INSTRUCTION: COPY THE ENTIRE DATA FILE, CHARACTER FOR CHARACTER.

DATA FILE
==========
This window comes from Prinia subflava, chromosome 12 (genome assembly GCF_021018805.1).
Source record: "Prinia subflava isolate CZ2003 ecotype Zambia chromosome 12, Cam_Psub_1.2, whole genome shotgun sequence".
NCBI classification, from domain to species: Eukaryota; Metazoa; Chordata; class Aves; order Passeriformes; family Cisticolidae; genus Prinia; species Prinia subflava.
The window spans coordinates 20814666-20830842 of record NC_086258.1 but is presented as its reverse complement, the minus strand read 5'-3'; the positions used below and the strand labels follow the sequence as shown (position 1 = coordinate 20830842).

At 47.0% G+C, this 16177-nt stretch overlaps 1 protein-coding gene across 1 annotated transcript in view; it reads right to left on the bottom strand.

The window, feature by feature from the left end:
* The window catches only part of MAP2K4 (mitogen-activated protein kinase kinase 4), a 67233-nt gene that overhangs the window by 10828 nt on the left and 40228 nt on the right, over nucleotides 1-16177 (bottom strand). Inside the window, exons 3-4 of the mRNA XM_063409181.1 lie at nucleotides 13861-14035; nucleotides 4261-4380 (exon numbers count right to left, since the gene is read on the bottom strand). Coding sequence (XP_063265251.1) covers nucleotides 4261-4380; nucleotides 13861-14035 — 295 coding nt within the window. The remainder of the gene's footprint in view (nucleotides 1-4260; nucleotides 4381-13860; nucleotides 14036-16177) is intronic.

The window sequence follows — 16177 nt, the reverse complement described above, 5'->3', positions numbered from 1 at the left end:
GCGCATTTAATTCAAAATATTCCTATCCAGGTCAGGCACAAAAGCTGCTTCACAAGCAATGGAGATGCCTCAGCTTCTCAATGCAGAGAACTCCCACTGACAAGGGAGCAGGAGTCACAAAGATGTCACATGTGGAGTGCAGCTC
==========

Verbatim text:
This window comes from Prinia subflava, chromosome 12 (genome assembly GCF_021018805.1).
Source record: "Prinia subflava isolate CZ2003 ecotype Zambia chromosome 12, Cam_Psub_1.2, whole genome shotgun sequence".
NCBI classification, from domain to species: Eukaryota; Metazoa; Chordata; class Aves; order Passeriformes; family Cisticolidae; genus Prinia; species Prinia subflava.
The window spans coordinates 20814666-20830842 of record NC_086258.1 but is presented as its reverse complement, the minus strand read 5'-3'; the positions used below and the strand labels follow the sequence as shown (position 1 = coordinate 20830842).

At 47.0% G+C, this 16177-nt stretch overlaps 1 protein-coding gene across 1 annotated transcript in view; it reads right to left on the bottom strand.

The window, feature by feature from the left end:
* The window catches only part of MAP2K4 (mitogen-activated protein kinase kinase 4), a 67233-nt gene that overhangs the window by 10828 nt on the left and 40228 nt on the right, over nucleotides 1-16177 (bottom strand). Inside the window, exons 3-4 of the mRNA XM_063409181.1 lie at nucleotides 13861-14035; nucleotides 4261-4380 (exon numbers count right to left, since the gene is read on the bottom strand). Coding sequence (XP_063265251.1) covers nucleotides 4261-4380; nucleotides 13861-14035 — 295 coding nt within the window. The remainder of the gene's footprint in view (nucleotides 1-4260; nucleotides 4381-13860; nucleotides 14036-16177) is intronic.

The window sequence follows — 16177 nt, the reverse complement described above, 5'->3', positions numbered from 1 at the left end:
GCGCATTTAATTCAAAATATTCCTATCCAGGTCAGGCACAAAAGCTGCTTCACAAGCAATGGAGATGCCTCAGCTTCTCAATGCAGAGAACTCCCACTGACAAGGGAGCAGGAGTCACAAAGATGTCACATGTGGAGTGCAGCTC